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Energy Efficiency Policies and Its Impact on Hazardous Waste Generation



Association of Water and Energy Research Malaysia (AWER) has conducted a case study on waste generation due to phase-out of non-energy efficient products. This case study focused on establishing a proper mechanism to ensure implementation of energy efficiency policies does not cause more environmental burden. It is a part of Sustainable Production and Consumption Project funded by British High Commission, Kuala Lumpur and the UK Government.

E-waste is defined as waste from the assembly of electrical or electronic appliances and categorised as SW110 according to Environment Quality (Scheduled Waste) Regulation 2005 under Environment Quality Act 1974 (EQA). Mercury containing wastes such as fluorescent tube and compact fluorescent lamp (CFL) are categorised as SW109. Based on Department of Environment's (DOE) report, generation of e-waste in 2008 was about 688,000 metric tonnes; and forecasted to be 1.11 million metric tonnes in 2020. However, waste generated from the introduction of non-energy efficient product's removal policies was not part of the estimation.

During the consultation process with members of public, most of the consumers are not aware of what happens if their e-waste or scheduled waste is collected by certain parties. When they purchase new product, the retailer refuses to take back the old or spoilt product. So does the waste collection company. Therefore, they resort to dump it somewhere or keep it. We have also met the industries as well as National Solid Waste Management Department (JPSPN) and DOE to review the current situation.

The following recommendations are vital to ensure implementation of energy efficiency policies does not cause environmental degradation.

Recommendation 1: 'Cradle to Cradle' Approach

Establishing Electrical and Electronic (E&E) products life cycle is vital in solving the waste management issue. Currently, 'Cradle to Grave' approach which is from resource extraction to waste disposal is mainly practised. We need to change it to reach the Resource Recovery process. This will 'pump back' resources into the manufacturing and create a cycle. We need to move away from linear consumption models like 'Cradle to Grave' approach as it depletes resources.

Recommendation 2: Inclusive 'TAKE BACK' System Must Be Introduced

Inclusive Take Back System must be implemented to include all types of waste in-flow that AWER has identified. The main waste inflows are retailers and manufacturers, solid waste management contractors, recycling centres, second hand product dealers as well as illegal dumping. For example, retailers and manufacturers can introduce rebate system to customers that return old product to buy new product. This can assist to capture large volume of e-waste and scheduled waste (with mercury).

Recommendation 3: TAKE BACK System Costing Structure Must Be Developed

The costing of managing e-waste and scheduled waste (with mercury content) must be managed jointly by industry, government and public. Control of profit via audited Capital Expenditure (Capex) and Operational Expenditure (Opex) need to be imposed. In addition to that, regional level plants and coordination will also help to ensure a good collection volume of e-waste or scheduled waste (with mercury). Coordination between Malaysia, Singapore, Brunei and Thailand can be seen as an immediate step to be considered. Higher volume of waste recovery keeps the cost low and a good success to the Take back system.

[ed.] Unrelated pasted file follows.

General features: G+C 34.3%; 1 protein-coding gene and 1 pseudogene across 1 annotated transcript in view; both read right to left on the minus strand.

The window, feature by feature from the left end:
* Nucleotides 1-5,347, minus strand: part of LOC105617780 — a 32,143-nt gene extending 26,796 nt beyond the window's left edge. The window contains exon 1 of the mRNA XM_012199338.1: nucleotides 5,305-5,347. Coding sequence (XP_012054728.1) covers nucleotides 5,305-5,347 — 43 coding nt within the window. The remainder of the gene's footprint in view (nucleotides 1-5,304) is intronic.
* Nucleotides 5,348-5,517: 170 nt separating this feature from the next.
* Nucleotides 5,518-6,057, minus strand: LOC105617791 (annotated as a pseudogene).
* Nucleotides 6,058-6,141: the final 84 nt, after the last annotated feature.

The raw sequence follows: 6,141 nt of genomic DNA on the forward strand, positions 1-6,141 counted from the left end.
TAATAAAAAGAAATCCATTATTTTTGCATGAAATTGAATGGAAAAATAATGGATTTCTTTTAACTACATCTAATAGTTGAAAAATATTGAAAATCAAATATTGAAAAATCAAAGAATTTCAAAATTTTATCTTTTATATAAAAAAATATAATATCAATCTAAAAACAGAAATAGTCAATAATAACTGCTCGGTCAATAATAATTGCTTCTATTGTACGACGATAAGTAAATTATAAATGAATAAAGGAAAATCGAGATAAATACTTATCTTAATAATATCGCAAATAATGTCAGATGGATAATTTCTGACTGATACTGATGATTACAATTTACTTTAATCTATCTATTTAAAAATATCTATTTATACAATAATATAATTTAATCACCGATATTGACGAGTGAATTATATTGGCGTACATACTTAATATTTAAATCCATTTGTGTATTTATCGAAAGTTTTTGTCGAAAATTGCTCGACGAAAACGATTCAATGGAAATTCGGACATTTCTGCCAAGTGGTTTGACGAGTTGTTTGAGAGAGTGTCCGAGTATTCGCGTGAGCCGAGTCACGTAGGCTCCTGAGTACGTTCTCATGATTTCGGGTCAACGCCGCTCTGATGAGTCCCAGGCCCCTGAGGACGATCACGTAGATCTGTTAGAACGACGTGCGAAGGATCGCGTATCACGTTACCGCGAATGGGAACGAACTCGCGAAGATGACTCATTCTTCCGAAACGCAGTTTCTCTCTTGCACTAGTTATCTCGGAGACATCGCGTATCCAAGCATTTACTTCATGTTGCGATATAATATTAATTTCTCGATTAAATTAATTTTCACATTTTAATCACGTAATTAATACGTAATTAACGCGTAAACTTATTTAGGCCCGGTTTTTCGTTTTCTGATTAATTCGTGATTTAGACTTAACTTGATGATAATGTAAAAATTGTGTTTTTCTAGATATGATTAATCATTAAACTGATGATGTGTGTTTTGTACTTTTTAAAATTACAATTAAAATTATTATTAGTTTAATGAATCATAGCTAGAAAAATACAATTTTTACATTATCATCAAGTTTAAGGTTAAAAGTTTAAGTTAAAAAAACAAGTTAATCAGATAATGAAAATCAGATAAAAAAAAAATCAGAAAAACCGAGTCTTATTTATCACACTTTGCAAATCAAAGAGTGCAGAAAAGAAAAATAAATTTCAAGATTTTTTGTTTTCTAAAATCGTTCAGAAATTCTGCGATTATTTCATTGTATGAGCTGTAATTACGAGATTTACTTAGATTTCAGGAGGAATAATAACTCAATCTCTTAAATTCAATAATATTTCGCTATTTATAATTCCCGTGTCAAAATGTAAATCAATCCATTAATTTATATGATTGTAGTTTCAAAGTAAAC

Recommendation 4: Monitoring and Enforcement of TAKE BACK System

E-waste and scheduled waste (with mercury) must be handled to prevent contamination and leaching throughout the collection, transportation, storage, partial recovery as well as full recovery premises and facilities that may pollute the environment instantaneously. Basic procedures must be developed and periodic monitoring is vital. AWER has also monitored some of the collection locations and identified many wrong doings as well as lack of awareness from stakeholders. JPSPN and DOE must ensure adequate information is available to assist both domestic consumers and businesses.

Recommendation 5: Register Second-Hand Electrical and Electronic Products Dealers and Limit Age of Products

The second-hand E&E products dealers must be registered by Energy Commission. These dealers will play a role in 'reusing' the E&E products or its parts. However, there are many concerns over what actually transpires such as safety issues, labelling, unused parts, etc. These products must at least fulfil basic safety standard and are recorded. A registration system will also control the second-hand dealers to ensure no illegal dumping is committed after removing usable parts. In addition to that, there should also be age limit to products or parts that can be sold as second-hand. This step is vital to ensure middle income and low income groups are not burdened with inefficient products that cause higher electricity bills over a long period. Introducing inefficient second-hand E&E products into the market is against the objective of improving energy efficiency in Malaysia.

Our findings will also be shared with both JPSPN and DOE that has given full cooperation during the consultation process to establish our final outputs. Let us strive for a better and holistic energy efficiency policy implementation in Malaysia.


Piarapakaran S.
Association of Water and Energy Research Malaysia (AWER)

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